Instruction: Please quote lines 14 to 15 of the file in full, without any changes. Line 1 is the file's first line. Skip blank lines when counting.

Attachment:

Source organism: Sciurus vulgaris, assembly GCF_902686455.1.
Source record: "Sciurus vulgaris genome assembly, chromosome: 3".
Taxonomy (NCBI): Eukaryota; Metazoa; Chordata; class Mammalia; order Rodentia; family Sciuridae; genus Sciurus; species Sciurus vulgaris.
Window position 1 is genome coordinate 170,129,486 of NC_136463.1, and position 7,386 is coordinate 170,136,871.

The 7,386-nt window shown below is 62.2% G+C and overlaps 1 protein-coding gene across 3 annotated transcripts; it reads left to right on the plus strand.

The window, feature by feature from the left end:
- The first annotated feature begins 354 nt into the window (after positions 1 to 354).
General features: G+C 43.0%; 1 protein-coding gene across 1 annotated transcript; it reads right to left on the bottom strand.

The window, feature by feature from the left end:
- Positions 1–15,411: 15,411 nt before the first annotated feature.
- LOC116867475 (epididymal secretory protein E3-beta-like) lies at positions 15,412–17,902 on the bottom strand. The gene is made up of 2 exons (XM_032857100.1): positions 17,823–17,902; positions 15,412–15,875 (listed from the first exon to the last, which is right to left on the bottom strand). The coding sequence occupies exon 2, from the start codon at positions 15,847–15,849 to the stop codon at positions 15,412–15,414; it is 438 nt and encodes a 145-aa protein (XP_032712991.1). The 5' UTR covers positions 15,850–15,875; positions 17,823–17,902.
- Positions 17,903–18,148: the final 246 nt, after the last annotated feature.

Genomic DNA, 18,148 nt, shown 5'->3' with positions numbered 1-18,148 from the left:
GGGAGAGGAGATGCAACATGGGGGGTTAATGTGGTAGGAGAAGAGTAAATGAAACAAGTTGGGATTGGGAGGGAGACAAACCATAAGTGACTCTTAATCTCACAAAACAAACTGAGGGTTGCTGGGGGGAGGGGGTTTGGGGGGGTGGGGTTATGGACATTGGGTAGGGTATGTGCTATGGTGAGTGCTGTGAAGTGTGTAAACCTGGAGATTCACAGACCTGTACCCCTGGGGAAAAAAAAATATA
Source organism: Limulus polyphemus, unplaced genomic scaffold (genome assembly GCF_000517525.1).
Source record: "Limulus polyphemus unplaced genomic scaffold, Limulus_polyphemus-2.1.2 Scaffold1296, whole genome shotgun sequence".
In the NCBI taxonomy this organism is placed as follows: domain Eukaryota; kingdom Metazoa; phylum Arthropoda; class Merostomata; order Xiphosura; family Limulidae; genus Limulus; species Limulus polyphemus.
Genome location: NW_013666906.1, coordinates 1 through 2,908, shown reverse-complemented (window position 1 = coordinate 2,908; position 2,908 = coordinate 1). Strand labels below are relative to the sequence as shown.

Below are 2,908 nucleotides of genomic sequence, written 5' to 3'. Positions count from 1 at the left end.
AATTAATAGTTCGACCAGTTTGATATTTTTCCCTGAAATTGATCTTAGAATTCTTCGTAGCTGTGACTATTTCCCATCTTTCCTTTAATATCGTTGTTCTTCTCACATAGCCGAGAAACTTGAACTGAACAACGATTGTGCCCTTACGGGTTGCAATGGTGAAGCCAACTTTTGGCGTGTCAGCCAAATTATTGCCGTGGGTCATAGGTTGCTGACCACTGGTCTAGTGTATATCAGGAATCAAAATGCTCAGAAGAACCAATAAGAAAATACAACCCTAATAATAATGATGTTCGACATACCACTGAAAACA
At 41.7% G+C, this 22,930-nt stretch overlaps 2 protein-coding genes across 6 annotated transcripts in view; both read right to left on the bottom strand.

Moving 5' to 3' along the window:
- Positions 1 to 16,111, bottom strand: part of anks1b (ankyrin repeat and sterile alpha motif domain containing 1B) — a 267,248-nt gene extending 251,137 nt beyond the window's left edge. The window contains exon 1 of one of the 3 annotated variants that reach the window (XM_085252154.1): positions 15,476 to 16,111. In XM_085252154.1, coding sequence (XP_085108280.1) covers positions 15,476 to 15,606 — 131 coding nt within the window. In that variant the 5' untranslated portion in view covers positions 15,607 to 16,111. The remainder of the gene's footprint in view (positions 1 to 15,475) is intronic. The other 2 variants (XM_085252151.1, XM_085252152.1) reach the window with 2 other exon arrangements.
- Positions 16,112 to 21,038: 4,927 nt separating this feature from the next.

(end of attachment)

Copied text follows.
GGGAGAGGAGATGCAACATGGGGGGTTAATGTGGTAGGAGAAGAGTAAATGAAACAAGTTGGGATTGGGAGGGAGACAAACCATAAGTGACTCTTAATCTCACAAAACAAACTGAGGGTTGCTGGGGGGAGGGGGTTTGGGGGGGTGGGGTTATGGACATTGGGTAGGGTATGTGCTATGGTGAGTGCTGTGAAGTGTGTAAACCTGGAGATTCACAGACCTGTACCCCTGGGGAAAAAAAAATATA
Source organism: Limulus polyphemus, unplaced genomic scaffold (genome assembly GCF_000517525.1).